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There’s girl bands, there’s Girl Bands and there’s Grrrl bands, there’s feminism, there’s Feminism and then there’s Girl Power, but there’s just the one Kate Nash and on Girl Talk she tries to cover it all.
This isn’t quite the femmepunk Riot Grrrl reinvention you’ve heard about; the girl who wrote grown-up pop as perfectly observed as ‘Foundations’ and ‘Do-Wah-Doo’ hasn’t released a Bikini Kill record, nor is this a radically politicised feminist treatise, alas. It’s all a bit more soaked in than that.
Instead Nash has forged a concept album that embeds the modern girl's experience at its musical and lyrical heart, taking themes of friendship, boys, jealousy, sexism and insecurity and wrapping them in stripped-down punk rock and harmony powered proto-pop that owes as much to the Shangri-las as it does to Elastica and Babes In Toyland. It’s basically Caitlin Moran’s How To Be A Woman set to the Clueless soundtrack. And yes, you’re right: that does sound awesome.
And yes, that does occasionally mean an overt railing at sexism and the sheer bloody minded stubbornness of the patriarchal world, but that’s far from the the whole story. In all honesty it’s not even the best bits. From ‘Foundations’s acutely observed relationship-in-decay onwards Kate Nash has always had a knack for nailing universal experiences; it’s a testimony to that skill that her radicalisation hasn’t swamped her writing. Instead she’s allowed empowerment, anger and her bruised heart to seep a little into every song, powering, not overpowering the words. Musically, she leaves things deliberately underwritten, rooted in bass or scratchy guitar as opposed to the shiny-shiny production of her earlier work. It lets the songs speak for themselves, though it does occasionally expose their flaws as well.
Things come together best on ‘Sister’, the most overtly Riot Grrrl track here, a punk rock love letter to intense same-sex friendship, Nash howls and screams on a humdinger of a chorus that owes more than a little to Live Through This-era Hole. ”Another girl broke my heart” she sings, “being ripped away from you is like being ripped out of the womb”. It feels genuinely desperate and desperately sad at that, more so than when she sings about boys later on. It also includes the only reference to late Nineties Nickelodeon teen comedy Sister Sister you'll find on a feminist indie rock record this year.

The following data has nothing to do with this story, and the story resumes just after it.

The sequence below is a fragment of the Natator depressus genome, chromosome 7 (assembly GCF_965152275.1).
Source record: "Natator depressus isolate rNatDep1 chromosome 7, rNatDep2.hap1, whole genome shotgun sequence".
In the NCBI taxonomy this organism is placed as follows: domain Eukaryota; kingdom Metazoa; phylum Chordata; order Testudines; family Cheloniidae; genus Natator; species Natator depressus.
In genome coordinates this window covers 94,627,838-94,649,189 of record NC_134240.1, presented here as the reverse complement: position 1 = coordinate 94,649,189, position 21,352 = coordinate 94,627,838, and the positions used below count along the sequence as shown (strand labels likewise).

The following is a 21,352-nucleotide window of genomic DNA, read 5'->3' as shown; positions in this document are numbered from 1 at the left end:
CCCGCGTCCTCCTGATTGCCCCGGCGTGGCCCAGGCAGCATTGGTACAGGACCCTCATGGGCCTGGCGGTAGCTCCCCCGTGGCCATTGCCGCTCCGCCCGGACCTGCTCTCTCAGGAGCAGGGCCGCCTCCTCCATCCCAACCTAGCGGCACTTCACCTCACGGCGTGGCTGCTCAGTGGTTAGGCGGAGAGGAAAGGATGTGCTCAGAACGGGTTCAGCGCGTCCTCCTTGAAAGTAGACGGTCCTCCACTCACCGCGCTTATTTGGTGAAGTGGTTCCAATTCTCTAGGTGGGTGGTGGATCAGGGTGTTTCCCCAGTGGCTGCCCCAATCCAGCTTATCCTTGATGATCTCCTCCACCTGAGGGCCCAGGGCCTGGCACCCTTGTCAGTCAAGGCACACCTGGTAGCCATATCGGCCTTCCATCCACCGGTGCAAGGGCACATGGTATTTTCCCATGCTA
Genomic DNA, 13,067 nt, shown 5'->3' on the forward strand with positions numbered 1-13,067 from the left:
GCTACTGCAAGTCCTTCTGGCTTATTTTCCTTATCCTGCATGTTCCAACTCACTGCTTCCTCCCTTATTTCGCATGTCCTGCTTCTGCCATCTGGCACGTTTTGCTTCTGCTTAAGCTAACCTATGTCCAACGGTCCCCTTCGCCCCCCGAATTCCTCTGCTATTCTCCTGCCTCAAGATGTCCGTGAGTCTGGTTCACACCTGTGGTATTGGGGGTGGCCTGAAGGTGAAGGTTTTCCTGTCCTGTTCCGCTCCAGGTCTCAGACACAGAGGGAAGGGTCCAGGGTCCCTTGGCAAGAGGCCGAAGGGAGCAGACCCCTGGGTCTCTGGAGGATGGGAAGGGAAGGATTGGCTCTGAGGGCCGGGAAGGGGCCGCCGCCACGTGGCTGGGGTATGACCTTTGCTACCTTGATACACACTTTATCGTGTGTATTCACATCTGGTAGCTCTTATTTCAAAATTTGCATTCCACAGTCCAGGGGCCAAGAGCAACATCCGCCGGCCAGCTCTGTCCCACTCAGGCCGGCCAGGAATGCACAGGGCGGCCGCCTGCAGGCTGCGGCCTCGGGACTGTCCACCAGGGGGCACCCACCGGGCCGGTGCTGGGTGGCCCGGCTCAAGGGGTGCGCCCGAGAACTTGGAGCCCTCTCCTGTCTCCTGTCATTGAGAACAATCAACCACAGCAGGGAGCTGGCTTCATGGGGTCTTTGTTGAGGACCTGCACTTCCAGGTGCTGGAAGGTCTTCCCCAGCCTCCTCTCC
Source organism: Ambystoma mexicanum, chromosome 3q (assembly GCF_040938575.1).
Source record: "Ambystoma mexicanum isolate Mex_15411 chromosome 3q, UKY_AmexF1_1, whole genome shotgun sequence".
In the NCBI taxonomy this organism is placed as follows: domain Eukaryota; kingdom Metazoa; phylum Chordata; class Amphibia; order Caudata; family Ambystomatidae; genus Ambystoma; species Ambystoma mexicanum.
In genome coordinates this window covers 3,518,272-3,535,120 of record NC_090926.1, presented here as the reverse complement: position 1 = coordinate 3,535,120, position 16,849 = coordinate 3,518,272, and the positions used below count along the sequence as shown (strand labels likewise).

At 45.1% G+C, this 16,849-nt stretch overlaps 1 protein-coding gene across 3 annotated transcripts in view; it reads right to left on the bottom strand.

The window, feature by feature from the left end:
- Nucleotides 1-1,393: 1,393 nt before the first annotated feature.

The Hole-isms show up again on ‘All Talk’, a growling bass-driven punker that could easily have come out of Olympia in 1992, and one of the few times Nash’s anger is properly externalised, pointing a scattergun to the world and shouting “I’m a feminist, and if that offends you then fuck you”, in what is sure to be the album's most quoted lyric.
Elsewhere the anger is held in check, and this being Kate Nash is tempered with a good dollop of wit. ‘Death Proof’ takes its Tarantino referencing title to a natural surf-rock conclusion, ‘3AM’, ‘Conventional Girl’ and ‘Oh My God’ have the vintage girl-band feel of much of Nash’s My Best Friend Is You record and many of the musically lighter moments here deal with boys rather than girls. ‘Rap For Rejection’ attempts to turn the traditionally misogynist forms of hip-hop into a surprisingly cheery list of everyday sexism - a fun, almost throwaway moment on a record that occasionally threatens to take itself too seriously.
There are misfires here. The under-production and fractured feel lets down the sad and strange ‘Labyrinth’, which is as meandering and lost as its title suggests, and while that’s almost certainly the intention it just doesn’t quite work. At 15 tracks, Girl Talk is probably a quarter hour too long as well - it just doesn’t have the ideas to sustain itself. There’s a reason most of the bands Nash is referencing released records that were 30 minutes at most.
All is forgiven at the death though. Girl Talk ends in a hushed fashion, ‘You’re So Cool, I’m So Freaky’ treats insecurity in the same way Moldy Peaches’ Kimya Dawson does - by being a little bit sad and a little bit adorable while playing two chords on an acoustic guitar, it’s a lovely moment that lifts the last third of the record considerably. Things close out with ‘Lullaby For An Insomniac’, Nash’s vocal recorded naked and lonely before it’s joined by an entire orchestra, which surely must have cost half the budget of the record. It puts the album to bed with a sweeping overture, it’s grand and moving and completely, brilliantly in opposition to the preceding 51 minutes. An album that was all sharp angles, darkness, and clever nods ends like The Wizard of Oz. It’s as glorious as it is unexpected.
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